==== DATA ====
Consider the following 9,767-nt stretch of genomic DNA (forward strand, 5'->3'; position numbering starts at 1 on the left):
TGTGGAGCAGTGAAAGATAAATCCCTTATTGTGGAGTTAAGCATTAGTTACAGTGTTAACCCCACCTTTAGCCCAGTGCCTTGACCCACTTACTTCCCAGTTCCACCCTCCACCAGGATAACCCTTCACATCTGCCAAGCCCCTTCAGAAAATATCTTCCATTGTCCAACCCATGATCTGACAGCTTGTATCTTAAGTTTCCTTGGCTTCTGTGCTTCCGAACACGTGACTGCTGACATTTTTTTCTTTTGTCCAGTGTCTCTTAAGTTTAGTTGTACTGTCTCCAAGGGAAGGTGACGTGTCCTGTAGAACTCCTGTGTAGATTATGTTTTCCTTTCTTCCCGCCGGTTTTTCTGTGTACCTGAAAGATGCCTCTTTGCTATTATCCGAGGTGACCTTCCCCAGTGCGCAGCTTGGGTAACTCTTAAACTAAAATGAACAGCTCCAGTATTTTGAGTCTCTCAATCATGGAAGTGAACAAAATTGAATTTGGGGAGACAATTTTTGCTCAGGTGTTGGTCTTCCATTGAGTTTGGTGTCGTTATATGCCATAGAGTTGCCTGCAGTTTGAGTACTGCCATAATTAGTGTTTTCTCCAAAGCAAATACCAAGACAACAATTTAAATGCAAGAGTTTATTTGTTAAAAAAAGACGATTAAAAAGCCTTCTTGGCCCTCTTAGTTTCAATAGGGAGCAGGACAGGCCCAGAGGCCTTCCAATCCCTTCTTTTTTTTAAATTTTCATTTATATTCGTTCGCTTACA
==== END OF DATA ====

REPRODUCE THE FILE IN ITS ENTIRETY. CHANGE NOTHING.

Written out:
Consider the following 9,767-nt stretch of genomic DNA (forward strand, 5'->3'; position numbering starts at 1 on the left):
TGTGGAGCAGTGAAAGATAAATCCCTTATTGTGGAGTTAAGCATTAGTTACAGTGTTAACCCCACCTTTAGCCCAGTGCCTTGACCCACTTACTTCCCAGTTCCACCCTCCACCAGGATAACCCTTCACATCTGCCAAGCCCCTTCAGAAAATATCTTCCATTGTCCAACCCATGATCTGACAGCTTGTATCTTAAGTTTCCTTGGCTTCTGTGCTTCCGAACACGTGACTGCTGACATTTTTTTCTTTTGTCCAGTGTCTCTTAAGTTTAGTTGTACTGTCTCCAAGGGAAGGTGACGTGTCCTGTAGAACTCCTGTGTAGATTATGTTTTCCTTTCTTCCCGCCGGTTTTTCTGTGTACCTGAAAGATGCCTCTTTGCTATTATCCGAGGTGACCTTCCCCAGTGCGCAGCTTGGGTAACTCTTAAACTAAAATGAACAGCTCCAGTATTTTGAGTCTCTCAATCATGGAAGTGAACAAAATTGAATTTGGGGAGACAATTTTTGCTCAGGTGTTGGTCTTCCATTGAGTTTGGTGTCGTTATATGCCATAGAGTTGCCTGCAGTTTGAGTACTGCCATAATTAGTGTTTTCTCCAAAGCAAATACCAAGACAACAATTTAAATGCAAGAGTTTATTTGTTAAAAAAAGACGATTAAAAAGCCTTCTTGGCCCTCTTAGTTTCAATAGGGAGCAGGACAGGCCCAGAGGCCTTCCAATCCCTTCTTTTTTTTAAATTTTCATTTATATTCGTTCGCTTACA